Anna Leask

Anna Leask is a police reporter for the New Zealand Herald.

Govt clears tiny Lily to come home

Kiwi couple now have NZ travel documents for their baby, born three months early in transit in Shanghai

Lily Helen Hewgill was born prematurely in China.
Lily Helen Hewgill was born prematurely in China.

The parents of a baby born three months early while they were in transit in China can now bring her home after the Ministry of Foreign Affairs and Trade issued them emergency travel documents.

Lily Helen Hewgill was born on Friday in Shanghai to Auckland couple Greg and Amy Hewgill.

Mrs Hewgill was just 27 weeks pregnant and Lily was not due until mid-October.

Because the baby, who weighed just 990g at birth and is fighting for her life in an incubator, was not born in New Zealand the couple could not bring her home automatically.

They had to obtain special documents, which they were told could take up to three weeks. They were fretting as they cannot afford to stay in China and wanted to bring Lily home for medical care.

But yesterday morning the ministry issued the documents, meaning Lily can come home as soon as she has been cleared by her doctors to fly and a medical evacuation flight can be organised.

The ministry said it had also provided the couple with an interpreter, facilitated the extension of their own visas so there was no risk of their being removed from China without Lily and was assisting them in finding the maternity equipment they needed and accommodation near the Shanghai Children's Medical Centre.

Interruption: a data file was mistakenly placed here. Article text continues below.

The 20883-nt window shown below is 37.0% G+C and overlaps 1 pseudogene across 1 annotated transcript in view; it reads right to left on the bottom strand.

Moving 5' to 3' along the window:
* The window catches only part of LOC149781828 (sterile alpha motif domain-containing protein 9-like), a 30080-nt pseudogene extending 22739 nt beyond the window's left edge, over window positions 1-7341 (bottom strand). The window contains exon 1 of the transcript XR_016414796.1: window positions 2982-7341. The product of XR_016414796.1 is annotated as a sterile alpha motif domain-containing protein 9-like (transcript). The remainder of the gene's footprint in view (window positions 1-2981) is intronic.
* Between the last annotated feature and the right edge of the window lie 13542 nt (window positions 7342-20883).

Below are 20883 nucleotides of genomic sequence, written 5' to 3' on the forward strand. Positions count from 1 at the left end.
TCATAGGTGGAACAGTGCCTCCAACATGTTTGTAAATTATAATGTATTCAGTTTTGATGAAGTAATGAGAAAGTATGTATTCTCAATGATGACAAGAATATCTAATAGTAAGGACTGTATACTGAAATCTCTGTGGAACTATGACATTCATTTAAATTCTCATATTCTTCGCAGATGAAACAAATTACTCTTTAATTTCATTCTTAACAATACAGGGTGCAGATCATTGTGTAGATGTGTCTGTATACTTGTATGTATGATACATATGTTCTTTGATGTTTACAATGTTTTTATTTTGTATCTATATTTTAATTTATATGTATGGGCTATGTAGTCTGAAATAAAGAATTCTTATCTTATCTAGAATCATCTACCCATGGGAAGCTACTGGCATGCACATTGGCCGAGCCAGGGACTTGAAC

A spokeswoman said the ministry could provide advice on paying Lily's hospital expenses, but could not fund medical repatriation to New Zealand.

"New Zealanders travelling or living overseas should have comprehensive travel insurance policies in place that include provision for medical evacuation by air. The ministry advises that insurance covers personal circumstances, both for pre-existing conditions and the activities New Zealanders plan to undertake."

The Hewgills had travel insurance and said it was helping them, but it did not extend to covering Lily's expenses.

Mrs Hewgill's mother, Eileen Ryan, was relieved to hear "things are beginning to move in a good direction". She said the past few days had been "torture".

Mr Hewgill said: "Once in New Zealand, Lily will be fully covered by the public health system and we can see her and help her develop into a healthy child."

A fundraising page set up to help with Lily's hospital care had raised more than $9200 by 4pm yesterday.

If you want to help the Hewgill family visit:
givealittle.co.nz/cause/GetLilyHome

- NZ Herald

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